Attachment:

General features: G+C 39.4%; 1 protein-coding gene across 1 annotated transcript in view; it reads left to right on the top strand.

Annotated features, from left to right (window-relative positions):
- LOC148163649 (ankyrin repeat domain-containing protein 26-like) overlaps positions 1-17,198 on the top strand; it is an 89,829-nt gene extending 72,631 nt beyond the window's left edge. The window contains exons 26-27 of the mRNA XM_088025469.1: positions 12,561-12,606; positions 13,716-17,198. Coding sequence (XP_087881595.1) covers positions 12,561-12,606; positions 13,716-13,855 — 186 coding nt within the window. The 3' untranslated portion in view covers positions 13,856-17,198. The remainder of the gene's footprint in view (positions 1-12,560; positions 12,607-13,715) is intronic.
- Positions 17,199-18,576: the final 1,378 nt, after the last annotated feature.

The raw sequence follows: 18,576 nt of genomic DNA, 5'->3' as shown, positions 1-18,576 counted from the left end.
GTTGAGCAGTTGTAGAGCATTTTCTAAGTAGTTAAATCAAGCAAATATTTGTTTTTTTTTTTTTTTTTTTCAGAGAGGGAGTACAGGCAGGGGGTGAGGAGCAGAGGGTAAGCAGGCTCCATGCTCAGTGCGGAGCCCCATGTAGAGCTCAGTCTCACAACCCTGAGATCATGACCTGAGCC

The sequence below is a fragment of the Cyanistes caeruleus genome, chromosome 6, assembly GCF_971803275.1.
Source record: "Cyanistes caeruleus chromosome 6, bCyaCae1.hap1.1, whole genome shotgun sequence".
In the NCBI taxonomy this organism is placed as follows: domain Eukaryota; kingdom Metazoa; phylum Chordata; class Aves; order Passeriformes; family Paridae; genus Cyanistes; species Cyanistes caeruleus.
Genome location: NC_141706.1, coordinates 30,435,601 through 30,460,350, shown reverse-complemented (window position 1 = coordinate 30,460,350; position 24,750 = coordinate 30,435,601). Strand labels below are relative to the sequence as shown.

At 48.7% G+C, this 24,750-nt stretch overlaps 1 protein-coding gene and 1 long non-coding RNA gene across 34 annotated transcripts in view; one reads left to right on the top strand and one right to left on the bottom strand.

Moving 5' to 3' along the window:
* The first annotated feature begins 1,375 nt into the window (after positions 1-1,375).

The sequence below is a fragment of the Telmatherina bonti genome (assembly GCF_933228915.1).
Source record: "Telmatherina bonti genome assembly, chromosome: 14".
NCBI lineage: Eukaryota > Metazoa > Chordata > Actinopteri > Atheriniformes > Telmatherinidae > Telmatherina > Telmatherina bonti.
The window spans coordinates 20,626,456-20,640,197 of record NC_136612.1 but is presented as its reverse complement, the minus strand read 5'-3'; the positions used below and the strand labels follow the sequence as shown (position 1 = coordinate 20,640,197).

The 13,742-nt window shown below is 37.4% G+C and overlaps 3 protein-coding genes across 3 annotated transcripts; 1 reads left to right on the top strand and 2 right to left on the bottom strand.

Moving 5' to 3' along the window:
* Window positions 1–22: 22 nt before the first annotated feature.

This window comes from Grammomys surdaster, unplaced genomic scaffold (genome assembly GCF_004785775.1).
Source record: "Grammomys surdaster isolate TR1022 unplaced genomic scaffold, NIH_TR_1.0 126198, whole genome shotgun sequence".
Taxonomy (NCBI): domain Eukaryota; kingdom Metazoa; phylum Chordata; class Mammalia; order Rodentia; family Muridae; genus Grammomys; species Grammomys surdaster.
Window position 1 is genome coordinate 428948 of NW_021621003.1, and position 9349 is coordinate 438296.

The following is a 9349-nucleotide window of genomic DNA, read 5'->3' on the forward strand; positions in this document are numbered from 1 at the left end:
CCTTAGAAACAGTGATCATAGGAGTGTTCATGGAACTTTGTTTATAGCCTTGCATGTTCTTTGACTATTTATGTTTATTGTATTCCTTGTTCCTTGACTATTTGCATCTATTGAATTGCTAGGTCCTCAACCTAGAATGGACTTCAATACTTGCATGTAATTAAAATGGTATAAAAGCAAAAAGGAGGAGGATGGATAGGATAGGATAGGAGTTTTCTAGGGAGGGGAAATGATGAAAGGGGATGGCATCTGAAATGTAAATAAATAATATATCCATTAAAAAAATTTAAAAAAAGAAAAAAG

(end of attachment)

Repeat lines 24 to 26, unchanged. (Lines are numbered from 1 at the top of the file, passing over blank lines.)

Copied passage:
Window position 1 is genome coordinate 428948 of NW_021621003.1, and position 9349 is coordinate 438296.

The following is a 9349-nucleotide window of genomic DNA, read 5'->3' on the forward strand; positions in this document are numbered from 1 at the left end:
CCTTAGAAACAGTGATCATAGGAGTGTTCATGGAACTTTGTTTATAGCCTTGCATGTTCTTTGACTATTTATGTTTATTGTATTCCTTGTTCCTTGACTATTTGCATCTATTGAATTGCTAGGTCCTCAACCTAGAATGGACTTCAATACTTGCATGTAATTAAAATGGTATAAAAGCAAAAAGGAGGAGGATGGATAGGATAGGATAGGAGTTTTCTAGGGAGGGGAAATGATGAAAGGGGATGGCATCTGAAATGTAAATAAATAATATATCCATTAAAAAAATTTAAAAAAAGAAAAAAG